MTN Group Limited, the parent company of MTN Nigeria, has released its financial result for the first quarter period ended March 31st, 2019.
The result shows a generally impressive performance across the company’s markets in Africa and the Middle East, with a 10.0% increase in the Group’s total operating revenue; year on year.
Focus on MTN Nigeria’s performance: As expected, focus is on MTN Group‘s biggest market (i.e., MTN Nigeria), which witnessed a 13.4% increase in service revenue, year on year. The subsidiary’s earnings before interest, taxes, depreciation, and amortisation (EBITDA) margins also increased by 53.3%.
According to the financial report which was obtained by Nairametrics, the company’s reported performance from Nigeria is “in line with our medium-term guidance of double-digit growth.”
While reacting to MTN Nigeria‘s Q1 EBITDA increase of 53.3%, an Equity Sales Manager with Stanbic IBTC Stockbrokers, Mr Akinbamidele Akintola, said:
“What a beautiful business! Just focus on the 53.3% EBITDA Margin; it ranks up there with Dangote Cement Plc.”
Important indicators from the report
- Group subscribers increased quarter-on-quarter (QoQ) by 4.0 million to 236.6 million
- Active data subscribers increased QoQ by 2.6 million to 81,3 million
- Active MTN Mobile Money customers increased QoQ by 1.2 million to 28.3 million
- Group service revenue increased year-on-year (YoY) by 10.0%
- MTN South Africa service revenue increased YoY by 4.6% with earnings before
interest, tax and depreciation (EBITDA) margin of 38.8% (35.3%)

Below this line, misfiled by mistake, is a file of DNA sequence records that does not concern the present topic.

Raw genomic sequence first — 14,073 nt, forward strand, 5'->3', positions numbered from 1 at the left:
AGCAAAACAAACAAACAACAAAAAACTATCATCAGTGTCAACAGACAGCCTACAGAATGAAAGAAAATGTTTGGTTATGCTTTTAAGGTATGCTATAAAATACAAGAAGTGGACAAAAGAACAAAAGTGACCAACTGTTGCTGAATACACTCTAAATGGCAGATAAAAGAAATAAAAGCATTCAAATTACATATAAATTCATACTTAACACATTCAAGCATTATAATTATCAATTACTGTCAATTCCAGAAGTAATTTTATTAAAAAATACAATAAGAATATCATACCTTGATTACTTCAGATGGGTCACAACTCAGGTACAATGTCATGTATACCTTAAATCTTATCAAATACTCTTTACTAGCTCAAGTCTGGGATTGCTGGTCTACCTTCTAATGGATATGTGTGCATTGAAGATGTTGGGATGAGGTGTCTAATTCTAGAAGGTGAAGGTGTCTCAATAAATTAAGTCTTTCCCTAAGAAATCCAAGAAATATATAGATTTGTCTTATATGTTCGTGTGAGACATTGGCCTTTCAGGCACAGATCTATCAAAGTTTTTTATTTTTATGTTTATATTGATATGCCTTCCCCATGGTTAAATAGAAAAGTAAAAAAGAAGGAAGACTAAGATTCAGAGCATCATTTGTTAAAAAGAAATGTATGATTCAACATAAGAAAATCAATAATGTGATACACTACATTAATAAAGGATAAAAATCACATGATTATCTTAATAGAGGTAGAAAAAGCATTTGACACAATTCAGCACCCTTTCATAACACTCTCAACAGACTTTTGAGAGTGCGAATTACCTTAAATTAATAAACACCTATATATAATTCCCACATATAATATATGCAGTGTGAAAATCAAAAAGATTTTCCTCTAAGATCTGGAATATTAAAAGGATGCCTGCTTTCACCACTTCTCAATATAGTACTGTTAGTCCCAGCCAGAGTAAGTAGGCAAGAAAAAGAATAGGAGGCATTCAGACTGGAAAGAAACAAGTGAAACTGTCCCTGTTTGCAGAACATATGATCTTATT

- MTN Nigeria service revenue increased YoY by 13.4% with an EBITDA margin of
- Reported growth rates for both service revenue and EBITDA were higher than
constant currency rates
What influenced MTN Nigeria’s impressive performance? According to the financial report, the Nigerian performance was influenced by a 32.4% increase in revenue realised from data sales, as well as a 12.7% increase in voice revenue. What this shows is that the company’s Nigerian customers spent more money buying data than they did making phone calls.
“This was led by a 32.4% increase in data revenue and a 12.7% increase in voice revenue. A general slowdown in economic activities during the election period impacted voice revenue growth. Growth in data revenue was supported by an increase in smartphone penetration, improved network quality and a 9.1% increase QoQ in active data subscribers to 20.4 million. Total subscribers increased by 3.6% QoQ to 60.3 million. MTN Nigeria reported an EBITDA margin of 53.3%. On an IAS 17 basis the margin increased to 44.2%, up 2,4 percentage points YoY, driven by the growth in revenue and effective cost management.”